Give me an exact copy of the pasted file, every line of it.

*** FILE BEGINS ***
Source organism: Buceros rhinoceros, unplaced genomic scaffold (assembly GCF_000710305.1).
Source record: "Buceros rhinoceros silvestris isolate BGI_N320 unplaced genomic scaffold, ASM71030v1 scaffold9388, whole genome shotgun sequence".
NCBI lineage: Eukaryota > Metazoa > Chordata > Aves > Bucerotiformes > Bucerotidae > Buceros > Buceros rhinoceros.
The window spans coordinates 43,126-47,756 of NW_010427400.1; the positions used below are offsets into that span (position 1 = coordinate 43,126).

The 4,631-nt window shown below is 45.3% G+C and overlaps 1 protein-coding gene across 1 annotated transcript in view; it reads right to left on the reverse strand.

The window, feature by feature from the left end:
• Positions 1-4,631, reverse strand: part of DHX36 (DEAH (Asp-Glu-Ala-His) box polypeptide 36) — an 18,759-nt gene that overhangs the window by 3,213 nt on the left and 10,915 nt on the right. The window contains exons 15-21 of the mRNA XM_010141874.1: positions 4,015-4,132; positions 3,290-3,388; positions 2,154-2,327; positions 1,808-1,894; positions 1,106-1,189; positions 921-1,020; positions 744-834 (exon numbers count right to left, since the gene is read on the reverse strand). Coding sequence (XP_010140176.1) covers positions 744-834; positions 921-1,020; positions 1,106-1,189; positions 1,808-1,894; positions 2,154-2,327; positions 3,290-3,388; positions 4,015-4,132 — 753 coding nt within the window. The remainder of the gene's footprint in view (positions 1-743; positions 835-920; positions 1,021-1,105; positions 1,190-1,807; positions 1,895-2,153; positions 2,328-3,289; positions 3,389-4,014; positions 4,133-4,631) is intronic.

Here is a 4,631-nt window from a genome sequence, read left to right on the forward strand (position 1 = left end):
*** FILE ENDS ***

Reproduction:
Source organism: Buceros rhinoceros, unplaced genomic scaffold (assembly GCF_000710305.1).
Source record: "Buceros rhinoceros silvestris isolate BGI_N320 unplaced genomic scaffold, ASM71030v1 scaffold9388, whole genome shotgun sequence".
NCBI lineage: Eukaryota > Metazoa > Chordata > Aves > Bucerotiformes > Bucerotidae > Buceros > Buceros rhinoceros.
The window spans coordinates 43,126-47,756 of NW_010427400.1; the positions used below are offsets into that span (position 1 = coordinate 43,126).

The 4,631-nt window shown below is 45.3% G+C and overlaps 1 protein-coding gene across 1 annotated transcript in view; it reads right to left on the reverse strand.

The window, feature by feature from the left end:
• Positions 1-4,631, reverse strand: part of DHX36 (DEAH (Asp-Glu-Ala-His) box polypeptide 36) — an 18,759-nt gene that overhangs the window by 3,213 nt on the left and 10,915 nt on the right. The window contains exons 15-21 of the mRNA XM_010141874.1: positions 4,015-4,132; positions 3,290-3,388; positions 2,154-2,327; positions 1,808-1,894; positions 1,106-1,189; positions 921-1,020; positions 744-834 (exon numbers count right to left, since the gene is read on the reverse strand). Coding sequence (XP_010140176.1) covers positions 744-834; positions 921-1,020; positions 1,106-1,189; positions 1,808-1,894; positions 2,154-2,327; positions 3,290-3,388; positions 4,015-4,132 — 753 coding nt within the window. The remainder of the gene's footprint in view (positions 1-743; positions 835-920; positions 1,021-1,105; positions 1,190-1,807; positions 1,895-2,153; positions 2,328-3,289; positions 3,389-4,014; positions 4,133-4,631) is intronic.

Here is a 4,631-nt window from a genome sequence, read left to right on the forward strand (position 1 = left end):